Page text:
On Tuesday, July 27, seven months after Chicago witnessed body-camera footage of Anjanette Young in her home, naked and surrounded by officers who were raiding it in search of someone who did not live there, the City Council is holding a hearing on an ordinance named after her. The Anjanette Young Ordinance would prohibit the practice of no-knock or knock-and-announce warrants, require more evidence beyond just one informant before conducting a raid, and require police to keep more documentation of such home invasions, especially when children are present.
— Read on southsideweekly.com/cpds-pattern-and-practice-of-home-invasions/
Colorado will require both agencies to overhaul rules around use of force, ketamine and hiring practices.
There is a link to the AG’s report available for download.
RAND researchers studied deputy subgroups within the Los Angeles County Sheriff’s Department (LASD) to learn about how subgroups are formed, why they exist, and whether subgroups have affected community perceptions and trust in LASD.
This is a fabulous resource to the DOJ Consent Decrees. It is an interactive guide that sorts through past Police Consent Decrees and breaks them into various categories. When you select a category it shows key paragraphs in the Consent Decree that pertain to the searched topic.
It is very useful to compare concepts among several different Consent Decrees.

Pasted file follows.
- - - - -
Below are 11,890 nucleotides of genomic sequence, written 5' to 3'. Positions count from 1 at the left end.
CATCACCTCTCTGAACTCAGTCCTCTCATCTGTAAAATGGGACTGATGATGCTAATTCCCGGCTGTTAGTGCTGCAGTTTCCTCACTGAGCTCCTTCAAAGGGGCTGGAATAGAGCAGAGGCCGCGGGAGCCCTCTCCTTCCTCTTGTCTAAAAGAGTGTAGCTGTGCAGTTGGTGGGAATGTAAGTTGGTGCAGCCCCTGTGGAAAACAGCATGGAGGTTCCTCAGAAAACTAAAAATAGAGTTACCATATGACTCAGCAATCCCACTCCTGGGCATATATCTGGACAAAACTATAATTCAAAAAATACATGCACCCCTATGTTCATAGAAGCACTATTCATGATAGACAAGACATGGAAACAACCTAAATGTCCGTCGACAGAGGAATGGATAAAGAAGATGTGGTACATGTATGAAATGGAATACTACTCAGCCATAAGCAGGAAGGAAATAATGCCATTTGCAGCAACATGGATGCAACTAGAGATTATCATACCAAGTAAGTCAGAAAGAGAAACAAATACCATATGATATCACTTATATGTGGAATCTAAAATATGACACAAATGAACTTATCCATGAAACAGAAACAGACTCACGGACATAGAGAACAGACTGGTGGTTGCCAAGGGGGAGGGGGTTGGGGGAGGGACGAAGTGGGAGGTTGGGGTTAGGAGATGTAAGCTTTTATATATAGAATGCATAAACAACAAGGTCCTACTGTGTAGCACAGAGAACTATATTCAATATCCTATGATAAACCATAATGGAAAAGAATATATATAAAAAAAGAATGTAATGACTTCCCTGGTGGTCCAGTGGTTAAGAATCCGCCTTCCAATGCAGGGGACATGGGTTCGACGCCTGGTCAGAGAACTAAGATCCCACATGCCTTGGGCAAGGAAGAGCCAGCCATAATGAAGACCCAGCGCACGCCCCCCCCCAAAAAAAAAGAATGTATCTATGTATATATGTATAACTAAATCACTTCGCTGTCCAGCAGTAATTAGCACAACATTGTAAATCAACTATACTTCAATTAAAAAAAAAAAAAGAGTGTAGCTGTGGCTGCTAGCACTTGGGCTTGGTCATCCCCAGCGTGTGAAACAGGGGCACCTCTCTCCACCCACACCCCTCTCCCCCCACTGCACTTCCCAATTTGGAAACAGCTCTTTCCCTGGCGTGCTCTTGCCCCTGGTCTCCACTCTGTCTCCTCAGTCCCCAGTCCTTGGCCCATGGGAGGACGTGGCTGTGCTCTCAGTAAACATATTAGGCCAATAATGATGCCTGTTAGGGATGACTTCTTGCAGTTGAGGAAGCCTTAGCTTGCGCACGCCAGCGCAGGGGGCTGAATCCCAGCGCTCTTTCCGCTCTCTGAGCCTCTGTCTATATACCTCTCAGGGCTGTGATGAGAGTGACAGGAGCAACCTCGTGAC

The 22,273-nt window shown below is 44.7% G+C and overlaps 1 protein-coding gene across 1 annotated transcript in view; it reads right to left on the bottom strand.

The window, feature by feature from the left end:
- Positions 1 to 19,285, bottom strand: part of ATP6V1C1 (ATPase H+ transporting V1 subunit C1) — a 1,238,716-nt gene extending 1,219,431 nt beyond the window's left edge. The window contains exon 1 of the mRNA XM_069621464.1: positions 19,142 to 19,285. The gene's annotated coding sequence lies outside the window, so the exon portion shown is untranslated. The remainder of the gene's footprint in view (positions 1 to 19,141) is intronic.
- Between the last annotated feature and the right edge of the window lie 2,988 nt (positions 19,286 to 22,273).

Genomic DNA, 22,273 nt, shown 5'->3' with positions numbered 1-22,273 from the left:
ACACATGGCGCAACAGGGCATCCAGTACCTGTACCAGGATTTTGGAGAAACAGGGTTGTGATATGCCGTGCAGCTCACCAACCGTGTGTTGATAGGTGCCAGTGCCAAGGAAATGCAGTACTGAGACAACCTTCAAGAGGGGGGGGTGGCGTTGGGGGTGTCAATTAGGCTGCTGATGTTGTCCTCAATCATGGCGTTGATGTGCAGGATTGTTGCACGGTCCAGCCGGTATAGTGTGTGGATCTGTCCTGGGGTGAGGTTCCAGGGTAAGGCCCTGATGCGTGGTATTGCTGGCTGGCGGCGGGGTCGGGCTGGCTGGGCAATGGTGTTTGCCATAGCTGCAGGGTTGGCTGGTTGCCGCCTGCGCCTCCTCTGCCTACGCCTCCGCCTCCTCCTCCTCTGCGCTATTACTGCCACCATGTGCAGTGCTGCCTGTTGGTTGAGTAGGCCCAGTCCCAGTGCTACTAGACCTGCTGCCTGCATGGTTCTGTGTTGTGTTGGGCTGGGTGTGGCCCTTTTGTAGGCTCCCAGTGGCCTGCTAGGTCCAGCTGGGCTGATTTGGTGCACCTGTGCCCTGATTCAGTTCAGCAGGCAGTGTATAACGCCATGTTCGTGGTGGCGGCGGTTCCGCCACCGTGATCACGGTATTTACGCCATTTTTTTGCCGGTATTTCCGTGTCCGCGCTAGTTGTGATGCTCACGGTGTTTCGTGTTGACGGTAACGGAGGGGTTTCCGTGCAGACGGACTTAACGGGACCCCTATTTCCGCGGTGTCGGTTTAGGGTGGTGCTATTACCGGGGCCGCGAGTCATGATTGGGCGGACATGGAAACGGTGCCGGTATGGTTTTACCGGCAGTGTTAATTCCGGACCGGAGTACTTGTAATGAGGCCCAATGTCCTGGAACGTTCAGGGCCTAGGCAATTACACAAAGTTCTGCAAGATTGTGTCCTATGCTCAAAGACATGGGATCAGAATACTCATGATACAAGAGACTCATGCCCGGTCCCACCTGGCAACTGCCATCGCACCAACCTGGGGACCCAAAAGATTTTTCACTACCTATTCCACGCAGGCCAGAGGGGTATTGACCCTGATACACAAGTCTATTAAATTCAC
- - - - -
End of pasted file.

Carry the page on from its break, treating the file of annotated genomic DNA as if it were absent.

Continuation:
You can find the guide HERE
Their sons never even saw the officers who shot them. In grief, two mothers formed a bond of support as they sought justice for what happened
— Read on www.theguardian.com/us-news/2021/aug/18/police-killed-their-sons-missouri-mothers
Abstract: There are a range of management strategies available to police agencies to prevent serious misconduct. While many of these strategies are well accepted practice, there is limited empirical evidence demonstrating their effectiveness.
This study uses partial dependence plots to explore management strategies which have been identified as either increasing or decreasing risk of serious police misconduct. These include the provision of awards or complimentary remarks to officers, remedial action resulting from sustained complaints, and transfers between workplaces.
They condition their members to see themselves as soldiers at war with the public they are meant to serve, and above the laws they are meant to enforce.
— Read on www.theatlantic.com/magazine/archive/2021/07/bust-the-police-unions/619006/
A new book on police corruption shows how bureaucratic bloat is as much of a problem as bent cops.
— Read on www.city-journal.org/baltimore-police-corruption-bureaucratic-bloat
I hope to do a review of this book shortly. I’m on the last few chapters. If you like policing it is an awesome book. It captures a snapshot of police misconduct in Baltimore around 2015.
The scary part is it could easily exist in any police department. I’m not saying it does. I’m saying that if you are a police officer reflect as you read the book and see if there are circumstances that might exist in your PD where certain behaviors might be seen as hardworking as opposed to misconduct.
Disorderly Conduct: How problem cops stay on the street – Detroit Free Press
— Read on www.freep.com/pages/interactives/disorderly-conduct/
Despite a 2019 California law mandating the release of certain records related to police misconduct, law enforcement agencies in the state are still fighting records requests.
— Read on theappeal.org/ca-police-misconduct-records/